He gained international acclaim with his performances by the time he was 16 and is considered one greatest living Russian pianists.
Today, Sokolov regularly tours around Europe playing numerous pieces from his repertoire of great masterpieces.
He’s released several albums and is often nominated in the classical category of various music awards.
8. Sergei Prokofiev
Universally regarded as one of the major influential composers of the 20th century, Sergei Prokofiev was a Soviet pianist born in Ukraine in 1891 when it was still part of the Russian Empire.
He’s best known for his compositional works that numerous pianists have recorded over the years and performed as a soloist for the London Symphony Orchestra, among others.
After immigrating to the United States, Prokofiev returned to Russia several times to perform in famous concert halls in St. Petersburg and Moscow.
9. Daniil Trifonov
Daniil Trifonov is a Grammy Award-winning pianist hailing from Nizhny Novgorod in Russia.
He’s globally applauded for his renditions of classic works by the likes of Chopin and Liszt and currently tours throughout the US, Europe, and Russia.
He’s also won several other awards, including first prize at the International Tchaikovsky Competition and the prestigious Herbert von Karajan Prize at the Salzburg Easter Festival.
10. Emil Gilels
Born to a Jewish family in Odessa, Emil Gilels was fast-tracked to piano superstardom by his early teens.
By the early 1940s, Sergei Rachmaninoff had contacted Gilels to recognize him as his successor in the pianistic tradition.
As a result of this boost to his international acclaim and homegrown success, he became one of the first Soviets to tour the West.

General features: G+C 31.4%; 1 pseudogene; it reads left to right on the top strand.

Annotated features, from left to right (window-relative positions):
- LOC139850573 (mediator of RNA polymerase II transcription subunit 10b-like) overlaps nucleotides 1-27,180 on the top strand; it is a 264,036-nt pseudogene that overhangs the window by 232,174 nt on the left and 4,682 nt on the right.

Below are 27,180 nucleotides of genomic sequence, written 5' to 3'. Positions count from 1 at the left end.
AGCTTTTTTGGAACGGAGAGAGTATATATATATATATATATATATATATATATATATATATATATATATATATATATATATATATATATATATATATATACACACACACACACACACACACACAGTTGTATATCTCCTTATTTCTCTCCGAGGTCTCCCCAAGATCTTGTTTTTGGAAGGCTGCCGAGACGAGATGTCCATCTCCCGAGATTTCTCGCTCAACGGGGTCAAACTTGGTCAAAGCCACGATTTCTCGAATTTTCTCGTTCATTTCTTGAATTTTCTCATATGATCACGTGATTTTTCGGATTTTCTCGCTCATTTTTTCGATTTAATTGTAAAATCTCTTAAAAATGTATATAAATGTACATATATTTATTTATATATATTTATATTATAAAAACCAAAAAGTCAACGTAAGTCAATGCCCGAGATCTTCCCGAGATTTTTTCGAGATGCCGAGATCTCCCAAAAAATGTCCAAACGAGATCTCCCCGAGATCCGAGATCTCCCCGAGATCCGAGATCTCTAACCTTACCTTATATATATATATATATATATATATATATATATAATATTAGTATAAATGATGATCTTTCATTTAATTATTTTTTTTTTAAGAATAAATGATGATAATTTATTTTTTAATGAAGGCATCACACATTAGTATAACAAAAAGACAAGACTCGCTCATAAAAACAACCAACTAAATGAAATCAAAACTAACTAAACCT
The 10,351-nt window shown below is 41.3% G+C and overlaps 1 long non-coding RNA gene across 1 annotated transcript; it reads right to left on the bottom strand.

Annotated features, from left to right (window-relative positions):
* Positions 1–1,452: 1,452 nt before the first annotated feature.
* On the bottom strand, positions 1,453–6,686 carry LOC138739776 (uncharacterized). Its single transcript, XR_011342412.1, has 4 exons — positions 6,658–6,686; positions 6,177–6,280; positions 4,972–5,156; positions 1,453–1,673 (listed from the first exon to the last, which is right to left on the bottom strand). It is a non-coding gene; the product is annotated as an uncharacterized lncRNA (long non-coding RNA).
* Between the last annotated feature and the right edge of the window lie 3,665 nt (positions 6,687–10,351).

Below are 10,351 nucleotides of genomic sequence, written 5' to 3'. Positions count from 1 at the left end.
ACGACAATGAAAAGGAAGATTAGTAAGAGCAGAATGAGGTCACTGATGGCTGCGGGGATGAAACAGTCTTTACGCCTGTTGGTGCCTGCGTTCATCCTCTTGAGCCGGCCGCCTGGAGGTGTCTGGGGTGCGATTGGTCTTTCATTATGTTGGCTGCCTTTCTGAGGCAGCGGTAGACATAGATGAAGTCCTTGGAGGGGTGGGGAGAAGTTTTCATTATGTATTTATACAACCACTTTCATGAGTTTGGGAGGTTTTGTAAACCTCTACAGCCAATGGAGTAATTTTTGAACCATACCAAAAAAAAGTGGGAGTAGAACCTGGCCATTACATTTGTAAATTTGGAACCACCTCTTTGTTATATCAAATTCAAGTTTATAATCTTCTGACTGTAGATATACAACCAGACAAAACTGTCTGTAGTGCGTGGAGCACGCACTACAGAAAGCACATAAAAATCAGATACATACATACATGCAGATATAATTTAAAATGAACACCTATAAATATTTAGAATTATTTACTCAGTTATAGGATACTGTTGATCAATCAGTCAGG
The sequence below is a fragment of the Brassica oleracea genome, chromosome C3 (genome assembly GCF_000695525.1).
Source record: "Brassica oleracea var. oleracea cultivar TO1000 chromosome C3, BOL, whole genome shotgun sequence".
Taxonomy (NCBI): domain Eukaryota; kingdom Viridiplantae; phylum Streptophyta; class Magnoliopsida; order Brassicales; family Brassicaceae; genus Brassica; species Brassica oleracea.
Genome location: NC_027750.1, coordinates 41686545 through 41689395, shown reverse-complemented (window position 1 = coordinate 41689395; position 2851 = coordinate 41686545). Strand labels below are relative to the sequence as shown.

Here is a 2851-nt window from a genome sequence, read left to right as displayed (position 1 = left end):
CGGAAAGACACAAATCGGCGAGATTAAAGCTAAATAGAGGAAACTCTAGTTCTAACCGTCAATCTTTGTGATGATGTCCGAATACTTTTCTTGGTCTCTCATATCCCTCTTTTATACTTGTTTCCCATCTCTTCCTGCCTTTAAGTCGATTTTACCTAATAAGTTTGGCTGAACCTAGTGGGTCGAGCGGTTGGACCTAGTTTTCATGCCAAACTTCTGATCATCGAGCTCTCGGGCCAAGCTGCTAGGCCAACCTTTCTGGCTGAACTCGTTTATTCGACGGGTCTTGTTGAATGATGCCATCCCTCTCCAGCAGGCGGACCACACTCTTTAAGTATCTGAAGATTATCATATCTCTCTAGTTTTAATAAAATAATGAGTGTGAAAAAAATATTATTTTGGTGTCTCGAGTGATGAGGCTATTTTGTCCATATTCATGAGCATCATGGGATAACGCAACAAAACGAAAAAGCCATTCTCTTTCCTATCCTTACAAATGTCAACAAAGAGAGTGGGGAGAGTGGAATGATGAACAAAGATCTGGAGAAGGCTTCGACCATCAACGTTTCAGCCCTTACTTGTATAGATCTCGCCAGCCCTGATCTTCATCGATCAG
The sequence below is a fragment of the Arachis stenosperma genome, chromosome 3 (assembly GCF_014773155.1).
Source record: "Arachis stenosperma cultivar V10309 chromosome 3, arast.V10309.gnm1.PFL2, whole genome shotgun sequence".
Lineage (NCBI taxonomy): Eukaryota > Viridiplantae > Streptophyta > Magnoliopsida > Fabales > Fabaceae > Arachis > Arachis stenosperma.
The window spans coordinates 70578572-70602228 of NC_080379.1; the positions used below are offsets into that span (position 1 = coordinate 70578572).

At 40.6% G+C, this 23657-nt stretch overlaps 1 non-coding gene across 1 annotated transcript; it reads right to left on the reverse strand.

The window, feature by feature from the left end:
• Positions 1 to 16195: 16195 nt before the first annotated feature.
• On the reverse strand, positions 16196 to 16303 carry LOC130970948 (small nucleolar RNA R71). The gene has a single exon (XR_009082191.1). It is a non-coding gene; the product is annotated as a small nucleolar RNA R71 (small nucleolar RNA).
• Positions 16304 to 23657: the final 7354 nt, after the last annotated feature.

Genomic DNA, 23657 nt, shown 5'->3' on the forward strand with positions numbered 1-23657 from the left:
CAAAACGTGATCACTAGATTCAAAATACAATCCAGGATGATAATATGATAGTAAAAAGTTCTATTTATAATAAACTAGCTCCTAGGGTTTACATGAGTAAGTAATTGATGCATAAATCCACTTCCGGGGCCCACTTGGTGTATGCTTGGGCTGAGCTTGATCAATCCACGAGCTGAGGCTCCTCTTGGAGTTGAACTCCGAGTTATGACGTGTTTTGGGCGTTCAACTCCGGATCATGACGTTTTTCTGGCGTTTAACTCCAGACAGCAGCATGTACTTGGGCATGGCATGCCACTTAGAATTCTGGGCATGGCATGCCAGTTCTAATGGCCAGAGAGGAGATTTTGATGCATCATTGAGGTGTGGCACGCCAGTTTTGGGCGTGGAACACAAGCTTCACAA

Today, he’s considered one of the few pianists to hold a candle to Rachmaninoff’s success.
11. Tatiana Nikolayeva
Tatiana Kiolayeva was a Russian pianist born in 1924 Bezhitsa during the start of the Soviet Era.
Unlike many of her contemporaries, Nikolayeva didn’t cling to the traditional stylistic tendencies that defined the era.
She became a well-regarded teacher of music to numerous pianists who forged substantial careers, and her renditions of famous pieces are some of the best to ever be recorded.
She also has several compositions, including her most famous, The Piano Quintet.
12. Boris Berezovsky
Boris Berezovsky is another Soviet pianist who gained recognition playing concert halls and organizing competitions and music festivals.
He was born in Moscow and educated in piano at the Moscow Conservatory.
He’s best known for his advocacy and expert repertoire of Medtner and even put together a competition specifically to showcase his music.
He has numerous recordings of Medtner, but also Tchaikovsky and Chopin, to his name.
13. Alexander Malofeev
Alexander Malofeev is a rising star in the global piano community and was considered a child prodigy by his teachers during his formative years.
He first stepped onto the global stage in 2014, he won the Tchaikovsky Competition for Young Artists at 13.
In 2016, he recorded his debut album for the Masters Performers Label.
14. Maria Yudina
Most recently recognized in the fictionalized account of her relationship with the Soviet leader Stalin in Death of Stalin, Maria Yudina was a recognized Soviet pianist of the 40s and 50s.
While she achieved some fame in her younger years for her renditions of the classics, she became best known for her teaching skills which supported her through the rest of her life.
15. Mikhail Pletnev
Mikhail Pletnev is an award-winning Russian pianist, composer, and conductor who has achieved the highest levels of international acclaim.
He is one of the best living pianists today and notably formed the first independent orchestra in Russia’s history in 1990.
He currently leads orchestral lineups in concert halls around the world but is based in Moscow.